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UPDATE 1-CPPIB delves deeper into Vancouver office market
March 20, 2012 / 4:42 PM / 6 years ago

UPDATE 1-CPPIB delves deeper into Vancouver office market

* Announces acquisition of 50 pct stake in two buildings

* Total equity investment of C$115 million before closing costs

* Brings Vancouver office portfolio to six buildings

By Pav Jordan

TORONTO, March 20 (Reuters) - The Canada Pension Plan Investment Board (CPPIB), which has been aggressively building its real estate portfolio, announced a further investment on Tuesday in the prime office market in Vancouver, Canada’s most expensive property market.

The CPPIB, which invests on behalf of 18 million Canadians, said it has bought a 50 percent stake in two downtown Vancouver office properties that are worth C$230 million ($232.83 million). The CPPIB’s equity investment, before closing costs, adjustments and working capital, is C$115 million.

The other half is owned by Oxford Properties, the real estate investing arm of OMERS, the Ontario Municipal Employees Retirement System, another major Canadian pension fund and the CPPIB’s largest real estate partner.

“The downtown Vancouver office market is very attractive for long-term investors such as CPPIB,” Peter Ballon, the fund’s vice-president and head of real estate investments, said in a statement.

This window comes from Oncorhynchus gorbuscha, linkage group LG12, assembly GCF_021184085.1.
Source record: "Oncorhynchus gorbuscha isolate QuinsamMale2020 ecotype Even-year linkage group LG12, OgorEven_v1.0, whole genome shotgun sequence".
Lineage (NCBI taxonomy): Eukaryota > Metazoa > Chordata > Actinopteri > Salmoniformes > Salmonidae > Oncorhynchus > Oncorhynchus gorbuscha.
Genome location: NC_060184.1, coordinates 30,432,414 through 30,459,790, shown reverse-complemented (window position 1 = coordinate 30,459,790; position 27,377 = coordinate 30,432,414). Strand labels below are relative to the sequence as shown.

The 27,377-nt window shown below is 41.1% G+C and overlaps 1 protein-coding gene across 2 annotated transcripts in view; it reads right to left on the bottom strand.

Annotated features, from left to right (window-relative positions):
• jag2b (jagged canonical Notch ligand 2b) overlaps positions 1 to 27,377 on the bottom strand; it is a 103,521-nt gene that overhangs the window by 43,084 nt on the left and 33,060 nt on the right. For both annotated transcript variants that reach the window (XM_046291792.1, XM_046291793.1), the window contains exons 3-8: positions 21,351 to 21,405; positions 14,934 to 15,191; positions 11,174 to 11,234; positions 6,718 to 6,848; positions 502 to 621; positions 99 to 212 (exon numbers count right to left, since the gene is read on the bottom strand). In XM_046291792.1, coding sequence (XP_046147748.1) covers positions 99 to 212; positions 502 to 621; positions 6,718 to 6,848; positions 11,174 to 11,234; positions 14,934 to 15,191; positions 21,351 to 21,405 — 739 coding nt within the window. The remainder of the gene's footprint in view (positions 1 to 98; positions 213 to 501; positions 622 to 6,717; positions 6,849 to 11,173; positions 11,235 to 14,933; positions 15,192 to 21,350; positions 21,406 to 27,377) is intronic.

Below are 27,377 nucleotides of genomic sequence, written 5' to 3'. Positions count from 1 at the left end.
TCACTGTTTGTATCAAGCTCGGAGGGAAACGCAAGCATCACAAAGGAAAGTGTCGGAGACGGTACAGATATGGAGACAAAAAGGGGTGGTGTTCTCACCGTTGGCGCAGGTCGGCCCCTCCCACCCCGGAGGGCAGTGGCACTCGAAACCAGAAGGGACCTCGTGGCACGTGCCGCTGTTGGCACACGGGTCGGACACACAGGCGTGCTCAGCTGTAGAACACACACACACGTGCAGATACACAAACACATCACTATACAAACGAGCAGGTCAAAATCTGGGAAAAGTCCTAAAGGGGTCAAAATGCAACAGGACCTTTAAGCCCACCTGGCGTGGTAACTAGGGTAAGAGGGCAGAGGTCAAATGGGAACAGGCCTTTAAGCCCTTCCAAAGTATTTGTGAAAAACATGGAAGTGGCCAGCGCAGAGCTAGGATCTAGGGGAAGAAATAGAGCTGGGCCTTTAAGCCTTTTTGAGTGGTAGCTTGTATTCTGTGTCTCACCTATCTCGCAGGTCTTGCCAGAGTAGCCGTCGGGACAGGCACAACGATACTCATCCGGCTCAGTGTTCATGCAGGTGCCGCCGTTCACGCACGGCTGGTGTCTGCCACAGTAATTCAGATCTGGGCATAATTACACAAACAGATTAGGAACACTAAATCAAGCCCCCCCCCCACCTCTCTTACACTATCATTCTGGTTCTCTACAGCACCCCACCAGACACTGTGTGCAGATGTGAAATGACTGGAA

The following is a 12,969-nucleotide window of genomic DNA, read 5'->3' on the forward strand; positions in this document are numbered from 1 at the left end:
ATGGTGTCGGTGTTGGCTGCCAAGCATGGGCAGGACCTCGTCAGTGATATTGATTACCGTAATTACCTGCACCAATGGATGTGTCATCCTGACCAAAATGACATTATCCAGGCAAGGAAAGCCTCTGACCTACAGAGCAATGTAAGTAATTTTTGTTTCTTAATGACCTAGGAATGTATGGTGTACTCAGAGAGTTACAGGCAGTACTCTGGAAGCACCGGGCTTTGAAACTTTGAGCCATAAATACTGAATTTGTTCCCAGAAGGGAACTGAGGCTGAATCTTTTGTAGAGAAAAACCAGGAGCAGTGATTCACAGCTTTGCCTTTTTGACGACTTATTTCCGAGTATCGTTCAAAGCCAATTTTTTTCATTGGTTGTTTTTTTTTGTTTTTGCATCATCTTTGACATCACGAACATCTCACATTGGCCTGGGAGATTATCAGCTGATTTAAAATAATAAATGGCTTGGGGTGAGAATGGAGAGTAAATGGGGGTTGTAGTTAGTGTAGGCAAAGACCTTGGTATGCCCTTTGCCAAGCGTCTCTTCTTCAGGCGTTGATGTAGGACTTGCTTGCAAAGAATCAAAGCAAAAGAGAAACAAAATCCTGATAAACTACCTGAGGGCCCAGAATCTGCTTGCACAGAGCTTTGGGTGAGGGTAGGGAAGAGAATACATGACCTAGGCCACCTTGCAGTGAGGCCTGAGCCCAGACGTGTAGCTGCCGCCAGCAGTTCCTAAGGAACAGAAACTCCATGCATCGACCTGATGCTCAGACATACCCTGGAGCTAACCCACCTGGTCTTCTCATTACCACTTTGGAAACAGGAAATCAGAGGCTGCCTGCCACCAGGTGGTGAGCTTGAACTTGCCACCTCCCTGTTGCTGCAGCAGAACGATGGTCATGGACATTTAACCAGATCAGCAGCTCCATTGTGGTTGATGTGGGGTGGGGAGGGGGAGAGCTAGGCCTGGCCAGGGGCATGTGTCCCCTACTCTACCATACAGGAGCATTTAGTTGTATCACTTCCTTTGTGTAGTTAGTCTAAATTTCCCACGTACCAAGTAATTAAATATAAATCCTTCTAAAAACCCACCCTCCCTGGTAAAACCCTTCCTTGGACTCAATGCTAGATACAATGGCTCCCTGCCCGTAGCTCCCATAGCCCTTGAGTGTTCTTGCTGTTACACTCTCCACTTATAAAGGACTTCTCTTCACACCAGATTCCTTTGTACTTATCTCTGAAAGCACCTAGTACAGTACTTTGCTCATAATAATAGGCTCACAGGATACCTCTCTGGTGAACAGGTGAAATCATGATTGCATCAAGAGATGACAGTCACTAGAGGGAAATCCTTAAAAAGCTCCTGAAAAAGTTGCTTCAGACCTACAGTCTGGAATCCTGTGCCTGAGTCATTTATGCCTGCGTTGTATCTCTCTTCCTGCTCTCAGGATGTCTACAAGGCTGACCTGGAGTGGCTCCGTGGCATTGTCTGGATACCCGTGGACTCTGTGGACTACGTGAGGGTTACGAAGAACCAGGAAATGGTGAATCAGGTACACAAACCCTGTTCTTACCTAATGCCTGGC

Vancouver has been identified by the CPPIB as one of three target Canadian markets for office properties and the acquisitions on Tuesday mean it will own stakes six buildings in a market where quality assets rarely exchange hands. Its other target cities in Canada are Toronto and Calgary.

“Calgary happens to be a very attractive market but it also a very hot market right now and we haven’t been as active in that market as we have been in Toronto,” Ballon told Reuters in an interview.

CPPIB is still on the hunt for real estate acquisitions. It is mostly interested in emerging powerhouses such as Brazil and China, but it also has its eye on more established centers.

Ballon, who is in charge of real estate investments for North and South America, said the CPPIB preferred different sectors in different geographies, almost always favoring large-scale assets.

The CPPIB has been especially aggressive in real estate since the global economic crisis of 2008-09, first in the hard-hit office sector and then the retail sector.

“Now we’re working sort of on the next evolution in terms of where the opportunities are,” Ballon said. “We are very bullish on the U.S. recovery.”

The CPPIB, which has investing horizons going out as far as 75 years, had a C$14.4 billion real estate portfolio as of Dec. 31, equal to 9.5 percent of its assets.

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